Skip to comments.St Maarten - funding terrorism?
Posted on 10/06/2007 10:26:53 AM PDT by knighthawk
The Caribbean island of St Maarten - part of the Kingdom of the Netherlands - is an important centre for international drug trafficking. The island might also be involved in financing terrorism in the Middle East and Afghanistan. These are two conclusions reached in a confidential report about to be published by the Dutch Research and Documentation Centre (RDC).
The report, "Organised crime and law enforcement on St. Maarten", is due to be presented to the Antillean Justice Minister David Dick on Monday, 8 October, but its conclusions are already common knowledge.
The RDC itself has declined to comment until the report, commissioned by the Ministry of Justice, has been presented to the minister.
The report claims the authorities in the Windward Islands have details of money being passed to terrorist organisations via St Maarten, and it says huge sums are channelled through bank accounts on the island to organisations said to be linked to the Taliban and Hamas.
Al-Qaeda The researchers say the money comes from drug trafficking and people-smuggling. They also point to a US request for legal assistance in which a company on St Maarten is suspected of sending money to the Taliban in Afghanistan.
There are indications too that St Maarten is being used at a staging post to smuggle people into the United States. Law enforcement agencies say there might also be al-Qaeda trained terrorists on the island who are on the US "no-fly-list" - a list of people banned from flying to the United States.
Journalist Paul de Windt is not really surprised at the RDC's conclusions.
"We didn't have any customs until about five or six years ago. Before then, there were virtually no checks at all."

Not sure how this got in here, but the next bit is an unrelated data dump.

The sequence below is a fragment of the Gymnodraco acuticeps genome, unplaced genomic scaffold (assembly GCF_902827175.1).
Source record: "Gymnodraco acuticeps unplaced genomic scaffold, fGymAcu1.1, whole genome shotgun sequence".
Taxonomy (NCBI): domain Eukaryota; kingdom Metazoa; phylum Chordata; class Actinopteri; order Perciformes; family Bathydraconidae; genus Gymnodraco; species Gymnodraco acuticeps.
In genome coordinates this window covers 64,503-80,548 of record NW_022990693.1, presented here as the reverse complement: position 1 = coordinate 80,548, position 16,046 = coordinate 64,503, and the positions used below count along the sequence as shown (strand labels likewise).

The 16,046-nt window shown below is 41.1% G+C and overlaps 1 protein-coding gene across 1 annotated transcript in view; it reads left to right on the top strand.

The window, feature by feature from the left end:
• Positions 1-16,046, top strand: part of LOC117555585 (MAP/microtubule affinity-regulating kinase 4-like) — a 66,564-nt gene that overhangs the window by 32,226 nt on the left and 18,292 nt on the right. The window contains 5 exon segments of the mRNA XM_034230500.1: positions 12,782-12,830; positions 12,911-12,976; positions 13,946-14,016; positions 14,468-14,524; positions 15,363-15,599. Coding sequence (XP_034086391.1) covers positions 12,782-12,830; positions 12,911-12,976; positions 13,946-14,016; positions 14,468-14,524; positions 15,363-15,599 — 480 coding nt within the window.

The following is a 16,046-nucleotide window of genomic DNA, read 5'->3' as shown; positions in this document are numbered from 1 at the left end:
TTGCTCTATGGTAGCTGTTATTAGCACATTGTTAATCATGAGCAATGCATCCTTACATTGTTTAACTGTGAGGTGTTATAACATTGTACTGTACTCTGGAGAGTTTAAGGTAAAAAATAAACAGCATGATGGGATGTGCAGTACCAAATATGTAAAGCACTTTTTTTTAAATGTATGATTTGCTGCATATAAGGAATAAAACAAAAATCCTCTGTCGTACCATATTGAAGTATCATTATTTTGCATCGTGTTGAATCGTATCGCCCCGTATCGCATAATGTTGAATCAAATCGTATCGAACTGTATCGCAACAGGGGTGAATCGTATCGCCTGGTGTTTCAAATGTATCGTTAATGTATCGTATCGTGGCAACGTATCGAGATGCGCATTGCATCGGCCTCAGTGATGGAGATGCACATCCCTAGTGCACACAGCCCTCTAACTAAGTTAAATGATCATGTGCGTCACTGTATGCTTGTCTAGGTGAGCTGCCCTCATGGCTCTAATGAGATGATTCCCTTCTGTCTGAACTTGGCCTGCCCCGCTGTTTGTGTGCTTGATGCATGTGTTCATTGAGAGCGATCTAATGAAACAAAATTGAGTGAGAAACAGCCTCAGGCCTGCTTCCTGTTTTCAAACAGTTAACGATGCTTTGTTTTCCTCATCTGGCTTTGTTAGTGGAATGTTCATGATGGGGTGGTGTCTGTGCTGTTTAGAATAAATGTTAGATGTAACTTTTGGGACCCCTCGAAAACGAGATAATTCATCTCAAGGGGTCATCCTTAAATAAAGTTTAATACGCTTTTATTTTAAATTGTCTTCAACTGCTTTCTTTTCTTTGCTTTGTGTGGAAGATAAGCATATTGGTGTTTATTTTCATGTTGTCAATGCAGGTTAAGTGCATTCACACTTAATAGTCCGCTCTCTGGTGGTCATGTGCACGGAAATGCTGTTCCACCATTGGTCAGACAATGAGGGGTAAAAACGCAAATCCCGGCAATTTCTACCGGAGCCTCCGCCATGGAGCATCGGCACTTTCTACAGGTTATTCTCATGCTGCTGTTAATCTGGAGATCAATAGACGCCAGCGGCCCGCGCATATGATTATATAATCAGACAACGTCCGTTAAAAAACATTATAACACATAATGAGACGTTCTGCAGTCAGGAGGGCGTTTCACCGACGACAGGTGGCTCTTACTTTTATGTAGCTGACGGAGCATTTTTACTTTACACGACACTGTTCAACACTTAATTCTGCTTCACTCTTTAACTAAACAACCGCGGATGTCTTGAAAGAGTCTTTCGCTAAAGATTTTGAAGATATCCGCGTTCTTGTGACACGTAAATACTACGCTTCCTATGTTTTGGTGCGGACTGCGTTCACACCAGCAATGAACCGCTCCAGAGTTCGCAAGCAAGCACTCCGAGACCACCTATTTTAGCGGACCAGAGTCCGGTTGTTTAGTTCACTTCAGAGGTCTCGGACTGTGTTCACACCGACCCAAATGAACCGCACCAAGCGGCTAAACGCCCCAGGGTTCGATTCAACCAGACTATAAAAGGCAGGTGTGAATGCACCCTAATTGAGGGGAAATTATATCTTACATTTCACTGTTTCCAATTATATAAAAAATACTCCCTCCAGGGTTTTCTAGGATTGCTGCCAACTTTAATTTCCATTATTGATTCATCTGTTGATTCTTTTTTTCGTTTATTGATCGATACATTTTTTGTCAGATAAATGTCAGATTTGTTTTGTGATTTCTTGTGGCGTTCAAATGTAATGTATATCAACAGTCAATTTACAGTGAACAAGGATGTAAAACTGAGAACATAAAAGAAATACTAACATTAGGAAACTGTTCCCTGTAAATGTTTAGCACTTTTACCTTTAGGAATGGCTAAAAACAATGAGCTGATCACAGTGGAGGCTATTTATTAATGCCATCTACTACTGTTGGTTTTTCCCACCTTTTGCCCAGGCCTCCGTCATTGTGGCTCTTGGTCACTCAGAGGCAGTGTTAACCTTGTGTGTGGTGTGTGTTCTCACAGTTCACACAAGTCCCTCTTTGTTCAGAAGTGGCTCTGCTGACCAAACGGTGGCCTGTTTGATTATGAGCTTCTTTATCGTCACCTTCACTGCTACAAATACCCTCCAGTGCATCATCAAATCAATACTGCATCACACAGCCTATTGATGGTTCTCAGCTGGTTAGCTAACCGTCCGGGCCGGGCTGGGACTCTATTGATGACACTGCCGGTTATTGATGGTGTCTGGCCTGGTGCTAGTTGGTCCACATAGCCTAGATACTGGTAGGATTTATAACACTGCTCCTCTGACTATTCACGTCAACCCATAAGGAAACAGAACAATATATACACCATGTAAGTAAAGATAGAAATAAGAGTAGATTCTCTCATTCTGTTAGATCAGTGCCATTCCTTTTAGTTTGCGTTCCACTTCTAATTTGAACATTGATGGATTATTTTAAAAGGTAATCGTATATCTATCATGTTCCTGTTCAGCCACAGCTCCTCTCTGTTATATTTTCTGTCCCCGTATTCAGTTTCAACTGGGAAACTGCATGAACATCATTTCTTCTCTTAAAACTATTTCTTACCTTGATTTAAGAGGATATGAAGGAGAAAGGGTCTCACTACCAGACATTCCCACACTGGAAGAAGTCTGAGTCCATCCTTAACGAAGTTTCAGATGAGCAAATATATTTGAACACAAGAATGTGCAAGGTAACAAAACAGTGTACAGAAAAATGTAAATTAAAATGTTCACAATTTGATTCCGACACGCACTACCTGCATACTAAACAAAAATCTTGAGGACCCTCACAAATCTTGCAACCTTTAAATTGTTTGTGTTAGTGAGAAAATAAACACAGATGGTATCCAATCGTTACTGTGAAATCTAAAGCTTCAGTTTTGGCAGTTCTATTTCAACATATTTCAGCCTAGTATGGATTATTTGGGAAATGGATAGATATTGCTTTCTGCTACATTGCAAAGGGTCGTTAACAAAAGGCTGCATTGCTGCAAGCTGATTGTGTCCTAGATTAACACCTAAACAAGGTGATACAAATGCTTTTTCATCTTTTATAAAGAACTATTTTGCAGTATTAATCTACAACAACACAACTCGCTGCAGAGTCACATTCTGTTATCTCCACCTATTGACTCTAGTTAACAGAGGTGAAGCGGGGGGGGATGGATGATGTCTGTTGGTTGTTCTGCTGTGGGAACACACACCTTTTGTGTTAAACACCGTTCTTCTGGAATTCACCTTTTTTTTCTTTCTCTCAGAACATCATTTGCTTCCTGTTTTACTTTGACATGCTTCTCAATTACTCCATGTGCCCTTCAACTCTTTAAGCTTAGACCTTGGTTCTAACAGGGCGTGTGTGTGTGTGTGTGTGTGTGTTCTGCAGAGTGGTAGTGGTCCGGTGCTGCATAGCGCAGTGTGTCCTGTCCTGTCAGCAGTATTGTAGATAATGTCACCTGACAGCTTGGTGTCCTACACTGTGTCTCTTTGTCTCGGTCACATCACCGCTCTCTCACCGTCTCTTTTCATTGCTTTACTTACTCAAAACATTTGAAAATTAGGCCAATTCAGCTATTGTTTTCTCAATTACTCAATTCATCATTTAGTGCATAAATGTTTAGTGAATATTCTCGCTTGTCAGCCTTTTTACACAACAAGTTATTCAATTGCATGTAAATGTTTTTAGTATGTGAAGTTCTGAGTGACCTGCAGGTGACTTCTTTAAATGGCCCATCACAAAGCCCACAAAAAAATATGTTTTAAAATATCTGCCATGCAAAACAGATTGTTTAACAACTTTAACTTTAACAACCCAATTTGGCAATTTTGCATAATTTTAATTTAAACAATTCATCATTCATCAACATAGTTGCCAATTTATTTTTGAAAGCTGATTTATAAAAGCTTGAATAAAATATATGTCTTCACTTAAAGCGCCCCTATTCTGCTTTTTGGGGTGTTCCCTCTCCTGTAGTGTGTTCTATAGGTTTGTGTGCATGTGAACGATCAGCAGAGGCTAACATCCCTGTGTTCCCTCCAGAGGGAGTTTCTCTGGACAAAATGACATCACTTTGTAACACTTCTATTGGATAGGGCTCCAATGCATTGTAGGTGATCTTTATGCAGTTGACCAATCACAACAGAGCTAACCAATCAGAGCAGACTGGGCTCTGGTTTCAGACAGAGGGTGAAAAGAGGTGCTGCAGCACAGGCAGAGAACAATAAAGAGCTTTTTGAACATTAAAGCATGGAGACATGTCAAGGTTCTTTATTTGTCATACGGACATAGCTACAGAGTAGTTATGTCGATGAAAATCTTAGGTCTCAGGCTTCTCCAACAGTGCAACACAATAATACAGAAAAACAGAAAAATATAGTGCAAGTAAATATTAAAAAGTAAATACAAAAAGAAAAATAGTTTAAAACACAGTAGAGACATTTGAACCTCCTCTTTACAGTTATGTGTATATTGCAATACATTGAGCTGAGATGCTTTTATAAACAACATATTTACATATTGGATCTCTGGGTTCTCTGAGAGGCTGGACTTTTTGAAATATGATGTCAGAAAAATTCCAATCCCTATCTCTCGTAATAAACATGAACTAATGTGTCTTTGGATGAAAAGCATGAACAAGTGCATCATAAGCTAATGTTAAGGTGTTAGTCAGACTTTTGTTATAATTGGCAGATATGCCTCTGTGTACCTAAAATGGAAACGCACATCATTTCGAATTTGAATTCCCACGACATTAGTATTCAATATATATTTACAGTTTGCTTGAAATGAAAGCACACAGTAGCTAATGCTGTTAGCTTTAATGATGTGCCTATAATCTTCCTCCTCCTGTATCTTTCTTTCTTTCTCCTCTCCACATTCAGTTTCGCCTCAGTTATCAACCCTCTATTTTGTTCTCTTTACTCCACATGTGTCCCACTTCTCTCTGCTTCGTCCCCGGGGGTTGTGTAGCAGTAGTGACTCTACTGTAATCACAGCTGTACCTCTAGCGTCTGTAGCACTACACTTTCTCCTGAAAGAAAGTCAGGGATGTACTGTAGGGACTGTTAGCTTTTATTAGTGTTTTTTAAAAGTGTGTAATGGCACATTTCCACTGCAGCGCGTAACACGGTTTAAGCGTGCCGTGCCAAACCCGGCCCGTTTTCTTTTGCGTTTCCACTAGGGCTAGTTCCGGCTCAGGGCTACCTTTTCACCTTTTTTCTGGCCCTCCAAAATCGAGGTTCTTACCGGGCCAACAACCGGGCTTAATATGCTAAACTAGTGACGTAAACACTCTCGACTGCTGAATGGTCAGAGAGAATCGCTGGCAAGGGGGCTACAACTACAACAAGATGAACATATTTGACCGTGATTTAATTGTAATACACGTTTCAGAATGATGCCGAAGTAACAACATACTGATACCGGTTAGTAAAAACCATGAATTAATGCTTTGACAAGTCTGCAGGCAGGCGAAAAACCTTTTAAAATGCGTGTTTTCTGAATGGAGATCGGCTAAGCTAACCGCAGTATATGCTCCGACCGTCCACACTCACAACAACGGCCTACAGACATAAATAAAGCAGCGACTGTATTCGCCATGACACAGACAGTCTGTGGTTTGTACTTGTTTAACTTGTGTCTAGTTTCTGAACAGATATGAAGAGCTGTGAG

But he is keen to stress that, with the help of the Netherlands, the island's customs authority has been more effective in recent years and that checks are being carried out more frequently.
The island's casinos might be playing an important role in money flows, because there is no direct control over them. The Unusual Transactions Reporting Office has only recently begun work on the Windward Islands. De Windt also points to St Maarten's role as something of a regional capital in the northeastern Caribbean.
De Windt has less to say about the links between the island and terrorism.
"I know there are certain organisations in the Middle East which are supported by wealthy idealistic islanders."
De Windt believes the RDC report could lead to tighter controls:
"There will be closer monitoring of how the island's tourist industry is financed, especially the casinos. But also of the container industry. There's still no container scan here."
Except for the protected enclaves where the wealthy Dutch, French and other elites live, there's overcrowding and eye pollution everywhere.
The poor live in eye-numbing barracks of public housing stuck here and there. There's little open space left. Zoning may exist in name, but it's not evident. The beaches, even at the plush resorts, look grimy and the water gray and polluted.
My guide told me that the number of autos multiplies several times over in season. In off-seasons, cars and especially tour buses and buses for the natives can hardly maneuver in the narrow, winding streets in the towns because of choked-up traffic. He stated that without objection by authorites seasonal residents ship hundreds of cars onto the island for their stay. Locals and cab, bus and truck drivers are dismayed by this but have no recourse. Noxious fumes pollute the streets. Tourists don't see much of this if they don't bother to explore the island.
In other words, administration of the island stinks.
The French administrative side of the island coexists nicely with the Dutch side. Actually, they're both complicit in corruption.
Drug trafficking, greed, gambling, combined with overseas Dutch and French big business/government pressures with their interference and inducements on local governments......not to mention the influx of international money thugs and money launderers.......all devolving on a tiny, vulnerable island such as St. Maartens, there's only one result.....disaster for the natives and disaster for the once-gorgeous environment.
Thanks for the information on St. Maarten.
My husband loves St. John most, but will go to any other American protectorate (dunno if that’s the right word).
Thank you for the post and ping, knighthawk!
For a little change, hop on the ferry to enjoy the shopping fleshpots and an outdoor cafe lunch in St. Thomas.
We usually take a day to have a nice, outdoor lunch in St. Thomas.
Then, I hit the market to get Oakley knock-offs for the grands.
The rest of our time is spent snorkeling in the many beautiful bays around St. John.
Surprisingly, some of the best snorkeling is just off of the condo where we stay.
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